Georgetown unveils resources to diversify syllabi and foster inclusion in higher ed

Georgetown unveils resources to diversify syllabi and foster inclusion in higher ed

The Georgetown Institute for Women, Peace and Security (GIWPS) launched a new resource portal on diversity, equity and inclusion in international affairs education.

The DEI portal responds to growing demand from American colleges and universities—often pushed by students and alumni this summer—to revisit and enhance commitments to DEI.

The portal includes syllabus guides, research summaries, and a list of DEI strategies and plans from American universities compiled through an initiative led by GIWPS Distinguished Fellow Carla Koppell with support from the Robertson Foundation for Government.

“Increasing the focus on issues of equity and inclusion is essential so that the next generation of leaders can navigate global heterogeneity to foster peace, security and prosperity,” said Koppell. 

Adding Diverse Voices & Perspectives to Syllabi 

To make it easier to include diverse scholarship in syllabi, GIWPS published syllabus guides that identify books and articles by scholars from underrepresented communities.

The guides enable instructors to easily bring a broader range of voices into international courses on topics including: IR theories; conflict and security; human rights; and transnational threats like climate change or global health. 

“This is an important new resource for Georgetown colleagues, and others, to utilize in their efforts to make their courses more inclusive and representative of a broad range of perspectives, not just in international relations, but in a host of international affairs subfields. I look forward to the continued growth of this vitally important effort,” said Scott Taylor, Vice Dean for Diversity, Equity and Inclusion, School of Foreign Service.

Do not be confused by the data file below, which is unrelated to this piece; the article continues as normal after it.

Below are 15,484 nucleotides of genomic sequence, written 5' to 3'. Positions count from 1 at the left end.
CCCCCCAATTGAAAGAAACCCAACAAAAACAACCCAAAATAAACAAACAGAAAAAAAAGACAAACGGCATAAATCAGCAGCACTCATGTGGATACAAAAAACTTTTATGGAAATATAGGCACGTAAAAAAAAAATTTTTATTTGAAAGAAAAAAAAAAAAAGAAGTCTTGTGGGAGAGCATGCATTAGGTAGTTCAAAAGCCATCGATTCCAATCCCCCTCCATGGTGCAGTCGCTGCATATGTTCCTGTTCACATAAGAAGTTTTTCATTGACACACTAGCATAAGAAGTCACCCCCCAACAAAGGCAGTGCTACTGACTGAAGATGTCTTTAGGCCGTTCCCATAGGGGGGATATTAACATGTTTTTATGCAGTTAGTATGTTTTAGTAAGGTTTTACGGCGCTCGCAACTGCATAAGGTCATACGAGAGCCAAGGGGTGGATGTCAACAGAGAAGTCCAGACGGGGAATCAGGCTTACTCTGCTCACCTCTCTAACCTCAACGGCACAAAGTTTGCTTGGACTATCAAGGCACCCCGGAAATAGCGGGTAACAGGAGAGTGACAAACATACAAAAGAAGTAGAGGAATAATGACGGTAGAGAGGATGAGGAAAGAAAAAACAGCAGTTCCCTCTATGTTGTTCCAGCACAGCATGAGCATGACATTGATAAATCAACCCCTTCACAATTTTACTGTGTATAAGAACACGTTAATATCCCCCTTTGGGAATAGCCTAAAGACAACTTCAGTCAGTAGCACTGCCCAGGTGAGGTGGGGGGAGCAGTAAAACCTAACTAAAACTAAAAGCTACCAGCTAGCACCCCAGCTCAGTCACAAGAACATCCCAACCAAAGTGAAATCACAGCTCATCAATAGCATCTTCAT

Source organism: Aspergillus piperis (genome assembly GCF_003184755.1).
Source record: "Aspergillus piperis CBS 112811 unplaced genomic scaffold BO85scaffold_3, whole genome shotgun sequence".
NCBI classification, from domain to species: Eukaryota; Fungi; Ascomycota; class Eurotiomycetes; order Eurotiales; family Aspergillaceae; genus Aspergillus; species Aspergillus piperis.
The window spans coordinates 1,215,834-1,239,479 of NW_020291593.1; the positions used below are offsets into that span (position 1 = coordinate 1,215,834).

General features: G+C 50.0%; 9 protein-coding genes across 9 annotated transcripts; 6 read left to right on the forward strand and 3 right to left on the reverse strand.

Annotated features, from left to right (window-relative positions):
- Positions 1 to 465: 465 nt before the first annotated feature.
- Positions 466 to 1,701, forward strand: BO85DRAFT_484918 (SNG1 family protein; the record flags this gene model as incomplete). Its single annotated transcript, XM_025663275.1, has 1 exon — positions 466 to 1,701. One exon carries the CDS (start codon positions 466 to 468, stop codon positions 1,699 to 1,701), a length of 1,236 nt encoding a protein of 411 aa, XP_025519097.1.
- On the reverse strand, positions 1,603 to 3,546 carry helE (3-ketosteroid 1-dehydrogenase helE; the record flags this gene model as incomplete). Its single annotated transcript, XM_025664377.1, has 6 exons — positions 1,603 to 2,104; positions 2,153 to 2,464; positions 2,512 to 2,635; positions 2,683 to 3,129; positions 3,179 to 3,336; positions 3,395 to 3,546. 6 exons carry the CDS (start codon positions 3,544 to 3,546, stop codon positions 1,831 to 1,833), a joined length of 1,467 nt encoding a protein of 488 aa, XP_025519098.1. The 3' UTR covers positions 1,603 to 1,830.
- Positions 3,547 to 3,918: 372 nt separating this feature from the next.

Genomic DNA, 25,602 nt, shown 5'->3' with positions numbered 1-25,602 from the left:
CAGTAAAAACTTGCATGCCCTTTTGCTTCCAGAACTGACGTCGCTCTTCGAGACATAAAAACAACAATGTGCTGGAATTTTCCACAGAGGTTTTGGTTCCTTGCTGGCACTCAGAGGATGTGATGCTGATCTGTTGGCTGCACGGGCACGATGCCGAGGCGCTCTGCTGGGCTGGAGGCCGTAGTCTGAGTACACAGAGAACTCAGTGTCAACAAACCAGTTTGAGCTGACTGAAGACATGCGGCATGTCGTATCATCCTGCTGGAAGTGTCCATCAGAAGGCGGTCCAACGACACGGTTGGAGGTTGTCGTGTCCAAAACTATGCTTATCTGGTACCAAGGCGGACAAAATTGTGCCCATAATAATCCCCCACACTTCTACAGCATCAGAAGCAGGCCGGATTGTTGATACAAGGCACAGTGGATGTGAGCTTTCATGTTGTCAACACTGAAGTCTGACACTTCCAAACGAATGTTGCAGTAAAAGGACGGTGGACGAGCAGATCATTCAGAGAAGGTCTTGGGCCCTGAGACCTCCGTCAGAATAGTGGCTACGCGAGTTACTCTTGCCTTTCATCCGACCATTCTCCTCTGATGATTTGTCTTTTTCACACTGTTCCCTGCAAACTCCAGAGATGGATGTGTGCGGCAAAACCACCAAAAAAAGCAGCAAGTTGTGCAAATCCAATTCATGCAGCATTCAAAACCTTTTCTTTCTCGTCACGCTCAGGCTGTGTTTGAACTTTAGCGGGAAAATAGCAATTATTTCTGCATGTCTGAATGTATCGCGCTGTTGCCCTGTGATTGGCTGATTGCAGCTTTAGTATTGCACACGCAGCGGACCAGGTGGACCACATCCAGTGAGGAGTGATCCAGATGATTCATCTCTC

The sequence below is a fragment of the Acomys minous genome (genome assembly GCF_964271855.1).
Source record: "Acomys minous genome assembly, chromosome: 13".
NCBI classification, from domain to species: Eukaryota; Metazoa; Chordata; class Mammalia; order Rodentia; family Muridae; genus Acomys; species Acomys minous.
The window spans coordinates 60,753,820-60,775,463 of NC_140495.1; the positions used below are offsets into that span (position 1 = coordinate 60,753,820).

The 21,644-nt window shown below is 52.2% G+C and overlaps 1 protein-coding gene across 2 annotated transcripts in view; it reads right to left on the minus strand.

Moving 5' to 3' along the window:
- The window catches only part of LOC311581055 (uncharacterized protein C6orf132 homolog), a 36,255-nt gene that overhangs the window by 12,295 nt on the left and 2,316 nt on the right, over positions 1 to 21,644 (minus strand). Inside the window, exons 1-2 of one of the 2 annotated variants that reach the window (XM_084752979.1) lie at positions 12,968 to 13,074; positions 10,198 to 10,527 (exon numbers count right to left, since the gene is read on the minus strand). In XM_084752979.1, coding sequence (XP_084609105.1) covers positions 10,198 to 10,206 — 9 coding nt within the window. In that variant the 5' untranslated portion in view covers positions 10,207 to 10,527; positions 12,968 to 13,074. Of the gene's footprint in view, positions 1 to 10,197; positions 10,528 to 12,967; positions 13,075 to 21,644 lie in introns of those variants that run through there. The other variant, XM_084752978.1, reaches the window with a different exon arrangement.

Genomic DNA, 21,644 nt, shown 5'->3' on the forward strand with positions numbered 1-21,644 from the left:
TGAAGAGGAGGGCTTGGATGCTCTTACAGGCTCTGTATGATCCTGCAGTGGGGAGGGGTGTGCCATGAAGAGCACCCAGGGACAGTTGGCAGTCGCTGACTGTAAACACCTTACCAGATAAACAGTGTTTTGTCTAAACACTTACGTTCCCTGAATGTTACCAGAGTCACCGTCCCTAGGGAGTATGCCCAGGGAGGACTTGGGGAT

Academic Research on Diversity, Equity and Inclusion

GIWPS also published summaries of research on DEI-related issues in curricula, in campus culture, and in the diversity of the faculty, students and staff.

These annotated bibliographies and key takeaways can be leveraged when creating and implementing DEI strategies. GIWPS compiled links to diversity and inclusion strategies and plans from a range of international affairs and public policy schools for reference.

Pro Tips from Professors

Georgetown students were asked which faculty members stood out as allies for diversity, equity and inclusion, whether because of the material on their syllabi or the way they cultivated a welcoming classroom culture. 

9 of the selected professors from Georgetown’s School of Foreign Service and College shared their stories and pro tips for promoting inclusion on the GIWPS blog. 

“I’m a first-generation college graduate,” said Dr. Lahra Smith, Director of the African Studies Program, School of Foreign Service. “I like to reveal myself as a first-generation college grad and start by introducing myself as a human being, as a person, on day one.

“If students are used to being in an environment where all perspectives are accepted and promoted, where women have a voice, where minorities have a voice, they will grow to be citizens of a world where this is normal, not the exception,” said Dr. Marwa Daoudy, Chair in Arab Studies, School of Foreign Service